ROYAL CORPS OF SIGNALS
CAP FIELD SERVICE (OFFICER'S PATTERN)
(UNOFFICIAL) BULLION BADGE
1937 - 1946
Caps FS (Officer Pattern) have been in use since the 1870's and indeed as a photograph of Officers of the Telegraph Battalion RE at Chevening Camp dated 1891 in the book "The Royal Corps of Signals" by Laurette Burton clearly shows.
It was not until the early 1930's that Officers of the Corps started to wear the unofficial Cap FS (Field Service) in non-parade or barrack dress as an alternative to the Cap SD (Khaki). This form of headdress was not approved by the Corps Committee until 28th May 1937 pending the introduction of a new design. This unbelievably did not happen until Corps Memorandum No. 7 of 1965 as an optional item, which also approved the wearing of the embroidered cap badge.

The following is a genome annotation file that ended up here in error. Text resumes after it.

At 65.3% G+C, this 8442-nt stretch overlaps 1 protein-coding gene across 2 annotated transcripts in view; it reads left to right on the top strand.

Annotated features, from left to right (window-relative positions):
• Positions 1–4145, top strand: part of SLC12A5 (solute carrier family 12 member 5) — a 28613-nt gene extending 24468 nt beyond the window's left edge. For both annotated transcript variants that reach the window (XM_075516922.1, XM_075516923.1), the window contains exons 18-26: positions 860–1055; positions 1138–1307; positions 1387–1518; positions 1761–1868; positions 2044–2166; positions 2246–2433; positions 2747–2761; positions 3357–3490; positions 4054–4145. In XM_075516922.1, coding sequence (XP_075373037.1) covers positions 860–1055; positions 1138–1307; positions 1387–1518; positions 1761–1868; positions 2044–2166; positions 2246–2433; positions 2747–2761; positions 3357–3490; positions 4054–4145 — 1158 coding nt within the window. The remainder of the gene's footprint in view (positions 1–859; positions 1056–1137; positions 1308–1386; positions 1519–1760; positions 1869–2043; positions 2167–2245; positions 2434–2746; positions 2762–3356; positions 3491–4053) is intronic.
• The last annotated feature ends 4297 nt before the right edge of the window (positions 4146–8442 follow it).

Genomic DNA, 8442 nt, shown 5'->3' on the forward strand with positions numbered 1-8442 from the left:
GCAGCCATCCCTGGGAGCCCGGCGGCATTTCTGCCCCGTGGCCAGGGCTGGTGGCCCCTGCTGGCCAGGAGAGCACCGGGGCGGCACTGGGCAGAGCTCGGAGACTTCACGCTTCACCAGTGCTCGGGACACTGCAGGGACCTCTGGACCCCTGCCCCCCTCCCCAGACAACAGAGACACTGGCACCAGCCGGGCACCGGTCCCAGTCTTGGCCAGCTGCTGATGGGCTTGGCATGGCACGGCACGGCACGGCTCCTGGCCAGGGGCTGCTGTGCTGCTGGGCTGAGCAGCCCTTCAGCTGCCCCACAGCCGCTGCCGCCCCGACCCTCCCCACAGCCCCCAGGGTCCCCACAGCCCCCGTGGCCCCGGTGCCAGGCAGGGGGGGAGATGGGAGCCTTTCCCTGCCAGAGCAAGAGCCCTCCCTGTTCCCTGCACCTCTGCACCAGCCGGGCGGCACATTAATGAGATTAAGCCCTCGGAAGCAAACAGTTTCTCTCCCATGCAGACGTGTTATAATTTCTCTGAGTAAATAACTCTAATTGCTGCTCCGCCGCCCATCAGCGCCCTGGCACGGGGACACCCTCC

The above illustration of the unofficial Cap FS badge for Officers is very similar to the embroidered collar badges that can be seen elsewhere on this site. The difference is that this badge is larger and shows Oak Leaves around the globe at the bottom end of the badge. My collar badge illustration does not have these. The embroidered collar badge that appears in Major A.G.Harfield, BEM's book Badges and Embellishments of the Royal Corps of Signals does not have Oak Leaves around the globe either. The cap is made of barathea cloth and the badge would have been made by the individual tailor who made the cap. In this case it was Moss Bros. of London. Also made with Gilt and Silver cap badges.